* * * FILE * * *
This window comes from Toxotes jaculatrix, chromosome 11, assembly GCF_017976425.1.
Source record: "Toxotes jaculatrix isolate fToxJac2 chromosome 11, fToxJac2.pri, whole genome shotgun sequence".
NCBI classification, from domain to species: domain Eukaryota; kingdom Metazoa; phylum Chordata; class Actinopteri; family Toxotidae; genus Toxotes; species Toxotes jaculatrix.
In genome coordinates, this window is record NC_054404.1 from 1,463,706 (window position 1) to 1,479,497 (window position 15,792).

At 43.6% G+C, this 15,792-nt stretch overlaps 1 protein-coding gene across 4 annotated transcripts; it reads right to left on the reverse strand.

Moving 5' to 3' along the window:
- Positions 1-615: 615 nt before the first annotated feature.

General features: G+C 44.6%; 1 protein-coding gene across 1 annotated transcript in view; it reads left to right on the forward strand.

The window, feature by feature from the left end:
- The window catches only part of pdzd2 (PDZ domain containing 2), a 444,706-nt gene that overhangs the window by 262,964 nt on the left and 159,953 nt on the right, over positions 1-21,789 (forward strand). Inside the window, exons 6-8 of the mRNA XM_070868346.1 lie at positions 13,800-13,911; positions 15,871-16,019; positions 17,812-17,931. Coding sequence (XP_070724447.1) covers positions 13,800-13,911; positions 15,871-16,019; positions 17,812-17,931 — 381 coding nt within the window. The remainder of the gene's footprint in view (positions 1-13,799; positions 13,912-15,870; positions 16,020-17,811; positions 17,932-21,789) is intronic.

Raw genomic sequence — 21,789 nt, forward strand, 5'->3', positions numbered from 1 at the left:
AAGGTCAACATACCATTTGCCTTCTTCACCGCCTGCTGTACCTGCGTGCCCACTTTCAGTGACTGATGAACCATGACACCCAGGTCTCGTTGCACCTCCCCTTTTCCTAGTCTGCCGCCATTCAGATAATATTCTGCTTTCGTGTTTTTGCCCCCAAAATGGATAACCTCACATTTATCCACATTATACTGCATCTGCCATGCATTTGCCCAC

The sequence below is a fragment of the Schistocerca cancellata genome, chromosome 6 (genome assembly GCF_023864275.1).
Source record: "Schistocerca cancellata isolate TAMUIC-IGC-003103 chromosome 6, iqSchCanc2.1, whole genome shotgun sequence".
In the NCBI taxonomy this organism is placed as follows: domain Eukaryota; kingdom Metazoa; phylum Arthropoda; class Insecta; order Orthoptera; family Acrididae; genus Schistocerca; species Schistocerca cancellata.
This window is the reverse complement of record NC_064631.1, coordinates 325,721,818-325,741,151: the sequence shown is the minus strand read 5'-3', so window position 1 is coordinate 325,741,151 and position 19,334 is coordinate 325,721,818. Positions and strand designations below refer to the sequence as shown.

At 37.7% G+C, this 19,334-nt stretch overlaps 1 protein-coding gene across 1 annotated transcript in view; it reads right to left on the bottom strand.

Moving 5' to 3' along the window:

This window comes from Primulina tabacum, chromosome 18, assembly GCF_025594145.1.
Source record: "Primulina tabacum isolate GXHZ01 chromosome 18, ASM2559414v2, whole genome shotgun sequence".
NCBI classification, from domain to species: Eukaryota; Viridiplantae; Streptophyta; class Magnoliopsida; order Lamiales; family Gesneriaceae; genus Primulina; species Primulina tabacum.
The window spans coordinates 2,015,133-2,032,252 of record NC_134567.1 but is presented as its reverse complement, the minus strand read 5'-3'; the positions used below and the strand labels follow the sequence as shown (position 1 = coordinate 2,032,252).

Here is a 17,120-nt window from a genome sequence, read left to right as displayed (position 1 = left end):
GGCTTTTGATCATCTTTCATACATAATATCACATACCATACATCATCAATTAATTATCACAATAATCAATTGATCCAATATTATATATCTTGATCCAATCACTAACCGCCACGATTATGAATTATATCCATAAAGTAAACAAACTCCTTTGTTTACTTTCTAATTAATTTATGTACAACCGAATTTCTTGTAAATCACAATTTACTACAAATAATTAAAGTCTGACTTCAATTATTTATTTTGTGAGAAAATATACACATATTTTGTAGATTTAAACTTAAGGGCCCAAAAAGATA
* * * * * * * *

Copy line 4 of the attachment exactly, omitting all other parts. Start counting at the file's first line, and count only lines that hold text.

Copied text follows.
In genome coordinates, this window is record NC_054404.1 from 1,463,706 (window position 1) to 1,479,497 (window position 15,792).